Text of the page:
The commercial generator probably solar thermal will need an upfront subsidy of at least 60% to make any profit or a lower subsidy with a tariff of at least 25c/kWh which will make it more expensive that todays Green energy which costs the consumer less than 16.5¢ but is in short supply.

Commercial solar per kWh will cost less than half what micro-generation on the roofs of houses.

A 22MW generator providing for 10000 homes will provide maybe 4% of current ACT electricity consumption. So we would need 25 to 30 of them to be carbon neutral in electricity alone by 2020. Figures like these make the aspiration of nett carbon emissions by 2020 seem like empty retoric.

The Government should make sure the first commercial plant is built and make the feed-in tariff for domestically produced PV electricity the same. About 25¢/kWh. Then we will see who is committed to have solar panels fitted to their homes.

shutterbug 2:07 pm 15 May 09

fnaah said :

Not so fast. Current PV’s have a limited lifespan (~10 years), their output drops considerably as they age, which means they need to be replaced on a recurring basis. It’s still not as cost effective as current electricity generating methods (if you leave out the less-easy-to-quantify things like cost to the environment etc…)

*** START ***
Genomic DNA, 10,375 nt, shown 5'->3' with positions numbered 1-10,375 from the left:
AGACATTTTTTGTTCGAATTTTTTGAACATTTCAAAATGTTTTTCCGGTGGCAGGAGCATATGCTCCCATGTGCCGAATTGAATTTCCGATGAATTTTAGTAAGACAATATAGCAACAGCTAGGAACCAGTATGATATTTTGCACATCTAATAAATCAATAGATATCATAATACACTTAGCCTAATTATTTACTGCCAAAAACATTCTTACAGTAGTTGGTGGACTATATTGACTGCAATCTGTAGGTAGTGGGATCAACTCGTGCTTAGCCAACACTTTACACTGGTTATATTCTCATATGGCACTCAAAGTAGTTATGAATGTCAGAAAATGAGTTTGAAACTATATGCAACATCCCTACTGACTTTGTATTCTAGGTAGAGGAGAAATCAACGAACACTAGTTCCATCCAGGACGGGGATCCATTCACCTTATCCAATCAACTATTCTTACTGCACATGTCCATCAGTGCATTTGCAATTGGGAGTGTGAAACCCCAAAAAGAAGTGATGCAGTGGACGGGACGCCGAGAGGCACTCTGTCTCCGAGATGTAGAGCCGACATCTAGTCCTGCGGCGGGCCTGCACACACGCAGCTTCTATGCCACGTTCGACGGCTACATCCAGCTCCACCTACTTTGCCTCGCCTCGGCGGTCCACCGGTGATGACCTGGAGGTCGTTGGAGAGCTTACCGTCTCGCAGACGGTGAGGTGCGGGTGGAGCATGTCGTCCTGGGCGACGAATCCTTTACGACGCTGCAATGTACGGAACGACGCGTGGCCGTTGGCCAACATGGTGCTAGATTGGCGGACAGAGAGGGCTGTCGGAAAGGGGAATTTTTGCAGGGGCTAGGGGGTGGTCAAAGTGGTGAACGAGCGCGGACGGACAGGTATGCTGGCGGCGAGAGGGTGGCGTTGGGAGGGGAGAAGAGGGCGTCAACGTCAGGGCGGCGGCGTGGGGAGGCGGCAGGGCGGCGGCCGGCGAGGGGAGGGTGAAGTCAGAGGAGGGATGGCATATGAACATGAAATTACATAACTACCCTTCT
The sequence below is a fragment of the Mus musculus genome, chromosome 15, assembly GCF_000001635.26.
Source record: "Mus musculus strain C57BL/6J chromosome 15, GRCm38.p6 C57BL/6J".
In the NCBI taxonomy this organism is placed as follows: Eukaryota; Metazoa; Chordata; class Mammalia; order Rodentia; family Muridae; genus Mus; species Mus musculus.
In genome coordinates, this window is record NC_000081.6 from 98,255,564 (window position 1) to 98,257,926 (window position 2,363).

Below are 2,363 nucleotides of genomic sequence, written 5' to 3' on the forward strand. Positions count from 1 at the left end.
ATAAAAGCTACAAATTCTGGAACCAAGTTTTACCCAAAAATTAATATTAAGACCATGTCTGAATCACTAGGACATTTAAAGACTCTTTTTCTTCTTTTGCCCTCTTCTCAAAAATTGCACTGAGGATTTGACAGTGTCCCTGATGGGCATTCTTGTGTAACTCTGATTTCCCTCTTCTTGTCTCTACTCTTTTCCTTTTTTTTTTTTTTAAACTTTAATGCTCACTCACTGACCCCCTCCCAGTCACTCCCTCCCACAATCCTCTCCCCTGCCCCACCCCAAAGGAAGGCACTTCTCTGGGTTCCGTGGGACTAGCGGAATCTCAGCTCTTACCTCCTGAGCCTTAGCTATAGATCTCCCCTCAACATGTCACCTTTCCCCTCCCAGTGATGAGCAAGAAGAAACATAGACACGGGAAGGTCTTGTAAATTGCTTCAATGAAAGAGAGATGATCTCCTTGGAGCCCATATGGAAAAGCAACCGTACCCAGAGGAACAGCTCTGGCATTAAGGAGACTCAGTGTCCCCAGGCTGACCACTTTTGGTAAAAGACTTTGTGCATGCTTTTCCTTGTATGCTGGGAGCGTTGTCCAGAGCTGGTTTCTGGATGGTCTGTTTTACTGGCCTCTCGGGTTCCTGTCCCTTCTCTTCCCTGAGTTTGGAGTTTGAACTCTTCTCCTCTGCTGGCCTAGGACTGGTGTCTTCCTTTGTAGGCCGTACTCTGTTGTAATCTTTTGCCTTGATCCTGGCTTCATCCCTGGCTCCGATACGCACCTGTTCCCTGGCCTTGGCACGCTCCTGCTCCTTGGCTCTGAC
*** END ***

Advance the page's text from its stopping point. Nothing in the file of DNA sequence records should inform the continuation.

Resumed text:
… but still. We need to stop ignoring those “hidden costs”, or we’ll just consume ourselves into extinction.

Actually, PV panels are now rated to last over 20 years, with many having 10yr warranties and 20yr guarantees against damage from the elements.
The 10 year “limit” and reduced output warnings are outdated idea from the earliest days of PV.
Manufacturers do warn that certain supporting components like AC-DC convertors will need replacement more often (around 8-10 yrs), but the same devices need replacement anyway in large scale plants as they wear and are not very expensive on a consumer level system.

deye 1:51 pm 15 May 09